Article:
Waste of all types of batteries (batteries and accumulators) is divided into disposable and rechargeable.
In the European Union, approximately 160.000 tonnes of portable batteries are produced and eventually disposed of every year. This quantity corresponds to 410g per year per citizen.
75% of this quantity is non-rechargeable batteries, mainly batteries for general use, button cell batteries and lithium batteries. Button cell batteries that contain high amounts of mercury are estimated at 0.2% of the above amount.
The rate of recycled portable batteries is estimated at 90% and has varied widely across countries. It should be noted that 20% of the final quantity of portable batteries are contained in the waste of electrical and electronic equipment.
In Greece approximately 2.500 tonnes of portable batteries are being used which the majority are alkaline and zinc-carbon batteries. The negative impact on the environment of not recycling batteries and accumulators is associated with the heavy metals they contain, especially with regard to the lead. In the event that these metals are burned, they evaporated into the air and subsequently mix with the rain. This in turn is absorbed into the ground and pollutes both the soil and water supplies. Furthermore, the drainage of liquids in a non-sealed sanitary landfill may pollute the groundwater. In addition, batteries contain corrosive acids that may cause harm to living species. Some batteries are flammable and may cause fire, especially if disposed of in landfills near forest areas. If the batteries are recycled, precious metals such as lead which is easily recycled and reused will be recovered.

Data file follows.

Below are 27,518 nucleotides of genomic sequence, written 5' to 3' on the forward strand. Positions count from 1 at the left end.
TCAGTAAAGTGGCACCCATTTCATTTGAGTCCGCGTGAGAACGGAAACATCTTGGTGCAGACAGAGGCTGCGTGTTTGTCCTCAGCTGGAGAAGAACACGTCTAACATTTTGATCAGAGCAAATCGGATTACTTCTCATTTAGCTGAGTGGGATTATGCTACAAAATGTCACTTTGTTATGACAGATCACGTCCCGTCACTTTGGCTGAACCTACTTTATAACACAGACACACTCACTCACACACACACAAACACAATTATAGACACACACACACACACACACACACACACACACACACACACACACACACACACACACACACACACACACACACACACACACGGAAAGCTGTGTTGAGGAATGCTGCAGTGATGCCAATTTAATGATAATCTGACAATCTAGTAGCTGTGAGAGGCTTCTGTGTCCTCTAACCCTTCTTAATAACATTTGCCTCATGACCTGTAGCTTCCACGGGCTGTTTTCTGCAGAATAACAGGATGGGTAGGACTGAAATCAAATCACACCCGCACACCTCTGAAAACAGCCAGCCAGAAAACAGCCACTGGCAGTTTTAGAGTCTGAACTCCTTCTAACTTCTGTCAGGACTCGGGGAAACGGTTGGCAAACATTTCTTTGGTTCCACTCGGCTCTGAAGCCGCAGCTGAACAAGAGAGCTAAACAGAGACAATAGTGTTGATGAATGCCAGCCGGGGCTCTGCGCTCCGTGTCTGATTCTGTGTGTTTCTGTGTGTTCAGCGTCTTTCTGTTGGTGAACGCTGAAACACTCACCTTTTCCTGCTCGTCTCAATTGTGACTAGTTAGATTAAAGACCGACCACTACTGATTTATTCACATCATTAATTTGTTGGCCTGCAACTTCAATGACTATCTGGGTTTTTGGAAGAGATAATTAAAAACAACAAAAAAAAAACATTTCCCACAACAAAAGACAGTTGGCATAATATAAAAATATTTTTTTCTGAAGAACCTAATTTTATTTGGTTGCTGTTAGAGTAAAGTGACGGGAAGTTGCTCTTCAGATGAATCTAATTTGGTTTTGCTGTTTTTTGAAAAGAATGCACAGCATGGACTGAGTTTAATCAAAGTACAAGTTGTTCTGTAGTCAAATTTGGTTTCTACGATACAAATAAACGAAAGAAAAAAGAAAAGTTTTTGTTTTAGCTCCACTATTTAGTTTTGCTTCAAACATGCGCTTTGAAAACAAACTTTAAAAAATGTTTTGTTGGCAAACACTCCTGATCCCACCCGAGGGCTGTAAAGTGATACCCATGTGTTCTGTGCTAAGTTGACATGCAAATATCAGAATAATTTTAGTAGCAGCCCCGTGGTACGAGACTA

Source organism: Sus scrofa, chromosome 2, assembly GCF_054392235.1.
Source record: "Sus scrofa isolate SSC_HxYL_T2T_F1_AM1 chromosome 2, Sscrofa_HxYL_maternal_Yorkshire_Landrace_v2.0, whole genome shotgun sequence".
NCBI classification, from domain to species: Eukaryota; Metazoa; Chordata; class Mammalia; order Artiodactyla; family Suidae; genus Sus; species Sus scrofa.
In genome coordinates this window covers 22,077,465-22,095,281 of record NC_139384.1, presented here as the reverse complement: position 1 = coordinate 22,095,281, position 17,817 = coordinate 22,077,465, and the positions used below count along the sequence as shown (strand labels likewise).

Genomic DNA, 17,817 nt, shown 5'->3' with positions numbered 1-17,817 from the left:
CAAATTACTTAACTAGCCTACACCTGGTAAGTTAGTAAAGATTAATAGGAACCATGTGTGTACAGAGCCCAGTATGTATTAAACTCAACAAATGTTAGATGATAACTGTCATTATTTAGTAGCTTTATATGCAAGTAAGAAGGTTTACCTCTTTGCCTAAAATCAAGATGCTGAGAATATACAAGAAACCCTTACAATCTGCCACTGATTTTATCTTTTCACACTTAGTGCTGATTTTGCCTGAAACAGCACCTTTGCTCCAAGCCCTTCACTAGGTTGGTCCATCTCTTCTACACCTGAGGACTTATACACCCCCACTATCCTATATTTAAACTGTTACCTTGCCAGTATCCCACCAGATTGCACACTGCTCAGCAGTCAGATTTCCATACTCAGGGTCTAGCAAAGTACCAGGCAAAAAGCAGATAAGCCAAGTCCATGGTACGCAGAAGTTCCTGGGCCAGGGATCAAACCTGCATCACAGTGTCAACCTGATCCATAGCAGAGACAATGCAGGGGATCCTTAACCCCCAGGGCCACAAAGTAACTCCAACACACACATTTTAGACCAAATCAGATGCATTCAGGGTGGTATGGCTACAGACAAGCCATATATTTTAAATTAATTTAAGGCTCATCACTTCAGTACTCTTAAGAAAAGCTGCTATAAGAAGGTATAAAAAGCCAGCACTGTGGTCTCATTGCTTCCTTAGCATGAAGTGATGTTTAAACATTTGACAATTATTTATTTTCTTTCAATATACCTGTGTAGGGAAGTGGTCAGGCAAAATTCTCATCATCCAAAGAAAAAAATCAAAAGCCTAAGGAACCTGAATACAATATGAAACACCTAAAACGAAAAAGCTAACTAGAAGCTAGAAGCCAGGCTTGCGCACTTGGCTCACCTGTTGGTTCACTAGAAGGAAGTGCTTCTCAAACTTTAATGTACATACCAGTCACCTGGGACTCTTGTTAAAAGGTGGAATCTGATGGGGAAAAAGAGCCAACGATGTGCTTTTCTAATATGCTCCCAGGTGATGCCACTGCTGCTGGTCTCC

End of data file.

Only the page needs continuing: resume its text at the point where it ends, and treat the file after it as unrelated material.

Furthermore, it is estimated that there are energy savings of up to 80% for each recycled battery.